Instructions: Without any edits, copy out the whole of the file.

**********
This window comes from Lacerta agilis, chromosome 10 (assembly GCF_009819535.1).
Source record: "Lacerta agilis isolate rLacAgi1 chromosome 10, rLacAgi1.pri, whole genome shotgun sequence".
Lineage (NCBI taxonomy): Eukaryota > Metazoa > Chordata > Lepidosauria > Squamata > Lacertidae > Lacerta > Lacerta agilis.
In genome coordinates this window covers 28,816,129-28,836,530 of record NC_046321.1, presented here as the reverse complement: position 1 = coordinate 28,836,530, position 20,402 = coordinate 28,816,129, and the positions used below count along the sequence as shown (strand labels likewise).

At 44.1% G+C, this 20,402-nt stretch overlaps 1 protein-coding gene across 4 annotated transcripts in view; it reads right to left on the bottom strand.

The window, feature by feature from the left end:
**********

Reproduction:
This window comes from Lacerta agilis, chromosome 10 (assembly GCF_009819535.1).
Source record: "Lacerta agilis isolate rLacAgi1 chromosome 10, rLacAgi1.pri, whole genome shotgun sequence".
Lineage (NCBI taxonomy): Eukaryota > Metazoa > Chordata > Lepidosauria > Squamata > Lacertidae > Lacerta > Lacerta agilis.
In genome coordinates this window covers 28,816,129-28,836,530 of record NC_046321.1, presented here as the reverse complement: position 1 = coordinate 28,836,530, position 20,402 = coordinate 28,816,129, and the positions used below count along the sequence as shown (strand labels likewise).

At 44.1% G+C, this 20,402-nt stretch overlaps 1 protein-coding gene across 4 annotated transcripts in view; it reads right to left on the bottom strand.

The window, feature by feature from the left end: